Migraines: I really do hate them
My birthday in June 2006 was pretty much like the previous years’ except for one thing; I had been having these horrific headaches and getting bloody noses. At the time I was in my 18th year of working as a Legal Secretary, 9 years with this particular law firm. I figured that my blood pressure must be through the roof so I made an appointment with my doctor to get everything checked out.
Blood pressure is good, everything else is good. Great. He sends me off to have a CAT scan done of my head just to be on the safe side. The results come in on Friday, June 30th ~ which, of course, was going to be a long 4th of the July weekend for everyone, including me. Turns out I have a 5mm tumor on my right frontal lobe. He believes that it is a meningioma, but refers me to a local neurologist (who I won’t be able to see for a week). This hit me like a ton of bricks. On one hand I am relieved~I at least have a diagnosis and to me this explains the headaches and the nosebleeds. However, on the other hand I am scared to death. I lost a very dear cousin and my dad to brain tumors and I didn’t want to go down that road at all. Needless to say, I spent that very, very long weekend learning all I could about meningiomas and researching neurologists. At the time, I was living in Northeast Ohio and was able to request and get an appointment at the Taussig Cancer Center of the Cleveland Clinic. It was at my very first appointment at the Center that I learned that the headaches were in no way connected to the tumor. It took A LOT of persuasion on their part to convince me of that!! The tumor was on the right side…the headaches were on the right side…how could they NOT be connected???
Annnyways….I’m rambling…..to make this long story short, my doctors at the Center were able to convince me (??) that the tumor and headaches were not connected and they referred me to the Headache Center at the Cleveland Clinic. Thus began my migraine saga! (although I still wasn’t fully onboard with it).
It is now close to the end of July, 2006. I am still having these horrific ‘headaches’ and still having bloody noses. Dr. Lee (at the Taussig Center) confirmed that the tumor was a meningioma and they wanted to just monitor it with MRI’s and CT scans. And Dr. Samples at the Headache Center was at the early stages of treating these migraines.
By October 2006, I had to go on long term disability from my job because I was missing too much work ~ because of the “headaches” and the time it was taking me to recoup from them. Yes, the more I researched what a migraine was, the more convinced I was that I did, indeed, have this disease. By December, the tumor was beginning to grow and the decision was made to remove it after the beginning of the year. I still held out some hope that the headaches would decrease once the tumor was removed.
Unfortunately, all hope faded when the tumor was removed, I was released from the hospital and the migraines increased…..dramatically. I felt as if my life was truly turning upside down now. Before I really felt that there was some shred of hope that when the tumor was removed I would be able to go back to “my life” ~ go back to work, go back living, no more dark rooms, no more quiet, no more breaking of plans, just go back to being a mom and a nana and a wife.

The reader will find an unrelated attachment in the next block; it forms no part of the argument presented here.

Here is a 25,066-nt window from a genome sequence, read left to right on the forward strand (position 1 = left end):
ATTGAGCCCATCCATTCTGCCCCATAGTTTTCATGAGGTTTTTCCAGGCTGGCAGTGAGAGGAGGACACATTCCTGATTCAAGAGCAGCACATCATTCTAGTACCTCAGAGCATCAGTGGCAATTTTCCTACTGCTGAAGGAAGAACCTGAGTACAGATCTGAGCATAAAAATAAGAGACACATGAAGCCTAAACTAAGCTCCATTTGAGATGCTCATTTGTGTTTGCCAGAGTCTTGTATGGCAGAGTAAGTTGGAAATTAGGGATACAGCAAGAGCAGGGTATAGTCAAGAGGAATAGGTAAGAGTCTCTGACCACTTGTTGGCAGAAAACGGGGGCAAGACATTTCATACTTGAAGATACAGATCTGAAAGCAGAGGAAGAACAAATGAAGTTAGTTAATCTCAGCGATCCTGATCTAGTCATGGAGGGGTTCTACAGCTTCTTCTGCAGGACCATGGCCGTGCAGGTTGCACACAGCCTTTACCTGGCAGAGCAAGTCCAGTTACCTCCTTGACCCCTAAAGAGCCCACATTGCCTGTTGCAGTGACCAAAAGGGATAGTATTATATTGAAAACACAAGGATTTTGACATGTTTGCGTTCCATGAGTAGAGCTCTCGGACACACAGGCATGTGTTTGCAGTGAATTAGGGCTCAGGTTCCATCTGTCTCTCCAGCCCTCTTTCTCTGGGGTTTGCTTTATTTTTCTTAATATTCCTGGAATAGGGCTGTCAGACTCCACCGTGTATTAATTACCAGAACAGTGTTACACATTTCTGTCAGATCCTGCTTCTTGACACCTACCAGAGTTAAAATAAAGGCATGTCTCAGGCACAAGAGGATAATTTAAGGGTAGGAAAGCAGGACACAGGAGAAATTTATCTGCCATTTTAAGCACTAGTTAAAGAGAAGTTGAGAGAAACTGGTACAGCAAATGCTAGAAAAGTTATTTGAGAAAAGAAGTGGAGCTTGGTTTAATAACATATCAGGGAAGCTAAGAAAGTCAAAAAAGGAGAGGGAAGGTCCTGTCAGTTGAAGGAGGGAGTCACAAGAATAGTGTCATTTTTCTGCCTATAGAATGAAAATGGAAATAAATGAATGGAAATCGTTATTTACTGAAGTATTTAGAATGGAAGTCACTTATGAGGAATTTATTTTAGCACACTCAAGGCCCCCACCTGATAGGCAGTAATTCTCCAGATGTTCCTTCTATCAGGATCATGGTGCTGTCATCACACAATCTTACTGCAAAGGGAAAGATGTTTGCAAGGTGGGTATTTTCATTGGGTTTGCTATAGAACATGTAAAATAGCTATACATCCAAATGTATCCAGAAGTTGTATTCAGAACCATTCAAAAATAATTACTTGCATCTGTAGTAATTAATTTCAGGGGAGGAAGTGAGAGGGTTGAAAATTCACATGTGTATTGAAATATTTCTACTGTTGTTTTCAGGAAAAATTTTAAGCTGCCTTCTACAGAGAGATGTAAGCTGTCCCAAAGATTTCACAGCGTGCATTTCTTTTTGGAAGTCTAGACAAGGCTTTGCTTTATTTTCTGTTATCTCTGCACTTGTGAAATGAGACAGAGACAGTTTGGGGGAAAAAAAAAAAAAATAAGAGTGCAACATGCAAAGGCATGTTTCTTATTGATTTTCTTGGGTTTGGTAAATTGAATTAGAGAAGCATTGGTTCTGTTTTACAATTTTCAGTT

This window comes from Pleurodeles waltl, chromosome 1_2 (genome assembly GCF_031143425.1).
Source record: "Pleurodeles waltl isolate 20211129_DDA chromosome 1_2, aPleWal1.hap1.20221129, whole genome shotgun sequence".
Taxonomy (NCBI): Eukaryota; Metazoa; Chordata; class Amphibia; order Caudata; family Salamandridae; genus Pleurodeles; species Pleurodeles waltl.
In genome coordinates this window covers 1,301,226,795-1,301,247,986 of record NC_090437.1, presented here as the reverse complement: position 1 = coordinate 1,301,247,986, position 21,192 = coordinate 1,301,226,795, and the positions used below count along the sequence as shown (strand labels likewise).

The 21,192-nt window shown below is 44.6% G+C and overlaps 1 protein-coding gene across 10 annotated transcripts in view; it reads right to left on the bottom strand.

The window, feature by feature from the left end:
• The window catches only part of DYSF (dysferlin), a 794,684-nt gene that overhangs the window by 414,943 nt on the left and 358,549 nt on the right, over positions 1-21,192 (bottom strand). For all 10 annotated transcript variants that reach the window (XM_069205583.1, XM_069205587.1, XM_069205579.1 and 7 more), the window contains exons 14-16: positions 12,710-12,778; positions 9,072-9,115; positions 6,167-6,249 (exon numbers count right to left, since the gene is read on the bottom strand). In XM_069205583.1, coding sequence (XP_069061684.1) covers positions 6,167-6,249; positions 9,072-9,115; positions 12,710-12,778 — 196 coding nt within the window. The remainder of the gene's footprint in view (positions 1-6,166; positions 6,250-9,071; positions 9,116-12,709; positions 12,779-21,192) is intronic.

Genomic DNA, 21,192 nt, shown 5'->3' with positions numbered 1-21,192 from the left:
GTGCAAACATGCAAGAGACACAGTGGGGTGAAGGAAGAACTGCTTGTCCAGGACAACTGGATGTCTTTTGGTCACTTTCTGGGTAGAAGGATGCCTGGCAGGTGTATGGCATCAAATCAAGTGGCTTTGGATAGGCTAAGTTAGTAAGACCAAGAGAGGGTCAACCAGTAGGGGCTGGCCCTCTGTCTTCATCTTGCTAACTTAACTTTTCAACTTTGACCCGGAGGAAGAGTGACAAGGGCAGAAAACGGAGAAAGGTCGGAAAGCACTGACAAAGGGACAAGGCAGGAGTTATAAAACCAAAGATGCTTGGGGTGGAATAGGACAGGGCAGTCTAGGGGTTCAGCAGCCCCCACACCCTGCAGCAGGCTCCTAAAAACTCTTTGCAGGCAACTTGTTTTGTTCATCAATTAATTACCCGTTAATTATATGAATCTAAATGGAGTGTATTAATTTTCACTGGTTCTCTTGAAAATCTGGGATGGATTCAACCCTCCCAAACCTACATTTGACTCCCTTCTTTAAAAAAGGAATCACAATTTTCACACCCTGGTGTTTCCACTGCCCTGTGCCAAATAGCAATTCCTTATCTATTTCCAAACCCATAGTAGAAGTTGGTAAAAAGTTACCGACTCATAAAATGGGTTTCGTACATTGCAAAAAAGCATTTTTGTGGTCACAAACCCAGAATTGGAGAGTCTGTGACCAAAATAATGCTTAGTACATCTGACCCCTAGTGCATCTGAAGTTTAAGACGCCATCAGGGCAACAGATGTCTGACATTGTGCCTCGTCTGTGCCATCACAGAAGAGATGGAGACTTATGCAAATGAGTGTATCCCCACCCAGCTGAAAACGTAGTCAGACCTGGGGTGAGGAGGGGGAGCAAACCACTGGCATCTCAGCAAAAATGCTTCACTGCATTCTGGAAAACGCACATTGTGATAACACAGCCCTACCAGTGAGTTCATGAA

It’s been 4 years now since the tumor was removed; a little over 4 1/2 since the migraines began again. I say again because over the course of these years I was able to determine that 20 years ago what I thought were stress headaches were actually migraines. I’ve learned a lot these past 4 years. Most of all, I’ve learned to be my own advocate for this disease. I still have chronic migraines. I now live in Bend, OR and have a wonderful neurologist who listens and we work together very well. (Aside from going through the IMATCH Program with the Cleveland Clinic, I have been very, very fortunate with my neurologists.) Dr. Samples was THE best doctor at the Headache Clinic. When he left….well, we’ll just leave it at that.
I hate being defined by this disease. I try so hard not to let it define who I am and what I do. And yet, in so many ways, it does. It has taken me almost 8 hours to write this because I can no longer sit in front of a computer screen for longer than an hour. It’s a trigger if I do. Being in a store with overhead florescent lights is a trigger. Doing too much in one day will trigger one. Weather. Worrying about my upcoming SS Disability Hearing (Jan. 18th) here lately has been a trigger. So migraines do define my life. And I really, really do despise that. Never before has something had such control over what I can and can’t do! Well, my kids did when they were young….but that was WAY different!! 🙂
This website and others give me hope and give me a voice! I have been blessed with a wonderful family and a wonderful man who loves me beyond everything. I do see the positive parts of this disease. I no longer take good days for granted! I no longer shrug my shoulders when someone says they have a migraine (yes, I did do this once a long, long time ago…..I am so sorry Callie!) or for anyone who has an invisible illness. I try to smile more. Laugh more. Enjoy my kids and grandkids more.
But deep down inside…….and when I’m alone…….I do cry because I really do hate them and I wish they would just go away.
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